When you are waiting for a big payment (such as when you are selling a home) you may want to ask yourself what the best and safest way to receive said payment. Likewise, the same questions may arise if you need to make a large payment to a person or business.
Putting a large sum of money down on an important purchase can be daunting; knowing the least risky way to pay for your largest transactions will make the process go much smoother. While most people pull out the ole checkbook, is that's not always the best option.
It may be easy to write a personal check, but for large payments such as closing on a home, it may be wise to look into using another form of payment (the reason being that personal checks pose some risk for fraud).
A Certified check or cashier's check is a safer and easier choice when there is a large amount of money being distributed. If you use or require your buyer to give you one of these in a large transaction, the risks of something going wrong in the purchase process are far slimmer.
Is there a difference between a cashier's check and a certified check?- We know that it is absolutely a good idea to use either a cashier's or certified check for large purchases such as buying your first home. But what is the difference between the two? They are both similar but one may offer a little more security than the other. If you are planning on making a big purchase or receiving Our article will give you everything you need to know about cashier’s and certified checks.
Certified VS. Cashier's Check- It is important that you learn the basics of each check before receiving or making a large purchase. That way, you will know which option is right for your situation.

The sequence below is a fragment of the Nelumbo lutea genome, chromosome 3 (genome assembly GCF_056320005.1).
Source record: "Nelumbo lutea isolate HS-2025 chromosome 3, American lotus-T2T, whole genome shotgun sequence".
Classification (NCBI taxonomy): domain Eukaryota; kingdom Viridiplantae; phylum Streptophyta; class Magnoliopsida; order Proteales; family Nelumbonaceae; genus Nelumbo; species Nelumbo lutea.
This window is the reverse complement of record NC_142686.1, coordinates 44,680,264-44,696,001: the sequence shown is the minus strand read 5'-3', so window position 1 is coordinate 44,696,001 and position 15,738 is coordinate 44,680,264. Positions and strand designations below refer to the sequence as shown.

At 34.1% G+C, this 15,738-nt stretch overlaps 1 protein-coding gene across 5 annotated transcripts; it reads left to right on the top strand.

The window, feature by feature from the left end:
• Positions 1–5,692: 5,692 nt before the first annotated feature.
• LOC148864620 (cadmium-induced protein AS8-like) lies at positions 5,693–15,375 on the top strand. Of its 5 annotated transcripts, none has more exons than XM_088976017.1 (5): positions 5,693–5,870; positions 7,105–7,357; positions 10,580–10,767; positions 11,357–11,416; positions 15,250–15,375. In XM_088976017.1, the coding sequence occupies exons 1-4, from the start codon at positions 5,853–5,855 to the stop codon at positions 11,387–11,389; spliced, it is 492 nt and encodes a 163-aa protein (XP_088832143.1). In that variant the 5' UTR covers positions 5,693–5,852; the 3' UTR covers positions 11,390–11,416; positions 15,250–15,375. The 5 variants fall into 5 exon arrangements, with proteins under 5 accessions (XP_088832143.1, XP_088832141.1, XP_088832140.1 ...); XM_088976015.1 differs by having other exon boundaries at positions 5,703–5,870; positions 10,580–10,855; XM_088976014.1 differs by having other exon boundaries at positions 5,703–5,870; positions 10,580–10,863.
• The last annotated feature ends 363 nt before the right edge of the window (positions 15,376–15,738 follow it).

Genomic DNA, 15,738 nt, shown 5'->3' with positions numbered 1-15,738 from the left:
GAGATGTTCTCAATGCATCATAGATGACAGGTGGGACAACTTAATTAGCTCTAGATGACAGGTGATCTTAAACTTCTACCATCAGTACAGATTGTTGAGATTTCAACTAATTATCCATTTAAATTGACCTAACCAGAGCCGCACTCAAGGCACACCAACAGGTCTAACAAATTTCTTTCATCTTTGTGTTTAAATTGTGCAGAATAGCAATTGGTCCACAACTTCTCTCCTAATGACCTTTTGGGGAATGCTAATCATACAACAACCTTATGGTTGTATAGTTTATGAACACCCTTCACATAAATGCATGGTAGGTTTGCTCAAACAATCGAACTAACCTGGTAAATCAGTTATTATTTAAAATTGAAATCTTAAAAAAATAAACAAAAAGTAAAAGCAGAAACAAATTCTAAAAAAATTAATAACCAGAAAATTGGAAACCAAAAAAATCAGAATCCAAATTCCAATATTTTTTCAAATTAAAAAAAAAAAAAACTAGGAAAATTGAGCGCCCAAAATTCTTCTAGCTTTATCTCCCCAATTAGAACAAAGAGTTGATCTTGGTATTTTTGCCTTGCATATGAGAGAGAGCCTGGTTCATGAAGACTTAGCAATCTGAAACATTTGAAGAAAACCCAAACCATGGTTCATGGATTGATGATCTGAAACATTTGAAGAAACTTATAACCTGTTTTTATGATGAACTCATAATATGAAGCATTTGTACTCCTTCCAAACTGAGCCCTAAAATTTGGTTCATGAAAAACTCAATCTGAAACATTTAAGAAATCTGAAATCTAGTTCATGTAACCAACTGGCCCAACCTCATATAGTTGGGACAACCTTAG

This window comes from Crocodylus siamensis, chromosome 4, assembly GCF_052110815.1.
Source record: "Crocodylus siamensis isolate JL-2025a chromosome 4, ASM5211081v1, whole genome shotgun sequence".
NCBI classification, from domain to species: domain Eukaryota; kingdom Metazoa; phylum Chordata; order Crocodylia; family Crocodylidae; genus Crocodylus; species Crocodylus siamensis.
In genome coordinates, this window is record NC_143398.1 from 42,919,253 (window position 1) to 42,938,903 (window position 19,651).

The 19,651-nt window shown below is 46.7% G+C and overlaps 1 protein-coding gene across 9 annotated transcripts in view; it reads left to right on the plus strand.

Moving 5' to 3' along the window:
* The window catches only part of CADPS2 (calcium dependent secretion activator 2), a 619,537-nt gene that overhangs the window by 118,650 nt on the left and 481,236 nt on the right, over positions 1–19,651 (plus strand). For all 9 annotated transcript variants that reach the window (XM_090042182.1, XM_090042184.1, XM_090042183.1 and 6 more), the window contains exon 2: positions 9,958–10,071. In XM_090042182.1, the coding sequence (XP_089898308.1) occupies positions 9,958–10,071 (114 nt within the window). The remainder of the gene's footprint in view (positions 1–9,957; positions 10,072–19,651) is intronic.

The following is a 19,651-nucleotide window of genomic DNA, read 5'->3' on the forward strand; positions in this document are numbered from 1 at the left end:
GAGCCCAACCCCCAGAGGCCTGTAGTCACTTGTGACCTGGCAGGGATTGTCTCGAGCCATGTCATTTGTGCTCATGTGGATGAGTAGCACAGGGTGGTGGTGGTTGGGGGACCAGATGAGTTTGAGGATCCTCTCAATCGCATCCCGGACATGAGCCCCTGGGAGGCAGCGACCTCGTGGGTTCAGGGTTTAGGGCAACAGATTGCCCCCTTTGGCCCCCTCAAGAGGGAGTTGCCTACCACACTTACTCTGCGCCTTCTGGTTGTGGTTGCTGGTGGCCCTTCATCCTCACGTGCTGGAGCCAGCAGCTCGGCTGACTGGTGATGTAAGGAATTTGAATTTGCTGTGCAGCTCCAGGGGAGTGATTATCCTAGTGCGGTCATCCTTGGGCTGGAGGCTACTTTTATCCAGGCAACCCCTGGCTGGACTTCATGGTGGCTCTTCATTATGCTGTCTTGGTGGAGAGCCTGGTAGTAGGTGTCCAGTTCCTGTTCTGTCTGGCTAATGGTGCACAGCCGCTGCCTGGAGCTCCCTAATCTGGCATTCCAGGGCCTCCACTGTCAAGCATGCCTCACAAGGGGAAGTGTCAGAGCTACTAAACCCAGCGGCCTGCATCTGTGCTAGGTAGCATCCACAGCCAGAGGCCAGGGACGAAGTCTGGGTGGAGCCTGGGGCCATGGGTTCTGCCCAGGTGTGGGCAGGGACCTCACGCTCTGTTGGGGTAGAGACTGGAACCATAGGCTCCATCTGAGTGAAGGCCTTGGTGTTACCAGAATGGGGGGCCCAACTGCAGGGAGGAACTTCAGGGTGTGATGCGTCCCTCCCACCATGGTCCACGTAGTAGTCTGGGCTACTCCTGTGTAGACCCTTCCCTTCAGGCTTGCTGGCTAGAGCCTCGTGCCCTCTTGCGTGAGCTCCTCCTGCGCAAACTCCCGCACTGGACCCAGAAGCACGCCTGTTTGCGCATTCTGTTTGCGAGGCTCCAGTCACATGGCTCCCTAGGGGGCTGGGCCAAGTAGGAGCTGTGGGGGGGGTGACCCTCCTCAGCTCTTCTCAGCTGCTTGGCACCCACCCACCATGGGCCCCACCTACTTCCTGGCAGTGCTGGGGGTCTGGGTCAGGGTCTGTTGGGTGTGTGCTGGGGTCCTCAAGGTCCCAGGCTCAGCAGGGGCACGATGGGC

When making the decision, it all depends on the level of simplicity and safety that you want in your transaction. A cashier’s check is going to be not only easier but safer. But they are both good options.
Let’s look into this more and I can explain further the differences between the two.
Cashier’s checks are secure because they are a type of check which is guaranteed and signed by the bank. The money written on the cashier’s check is taken out of the bank after the buyer purchases the cashier's check and hands it to the seller. Because the money flow is coming from the bank (and because the check is signed by the bank), a cashier's check is more secure and less restrictive than a certified check.
A certified check is one that is signed directly by the customer of the bank and then certified by the bank. The bank certifies the check by ensuring that the customer has enough money in his/her account for the check to be cleared and that the signature is real. Most of the time the bank will approve these checks.
While a certified check is still pretty secure, there is no guarantee that the customer won’t use the funds available for the check to clear before the receiver of the check can cash it. They could easily sign a check for thousands of dollars and then go make another purchase somewhere else.
Unfortunately like most forms of payment, cashier’s and certified checks are susceptible to fraud, make sure to always check to ensure your check isn’t fraudulent. There are several ways to spot a fraudulent check.
To start, check for red flags on your check such as grammatical errors on the check. You can also call your bank to verify the check is real. Simply call your bank and provide the check’s number and name of the purchaser.
Make sure to CALL YOUR BANK. Don’t call the number of the bank on the check as that could be phony as well. Scammers will often put fake numbers that aren't actually tied to a real bank.
Both cashier’s and certified checks are a good option when making a big purchase.
However, a cashier’s check is VERY safe as it is money given from the bank. The buyer has already given the funds to the bank to give to the seller. Regardless, both options are pretty safe and either one work well when making a big purchase. Just always make sure to look for signs of fraud and also remember that you can call your bank to verify the validity of the check.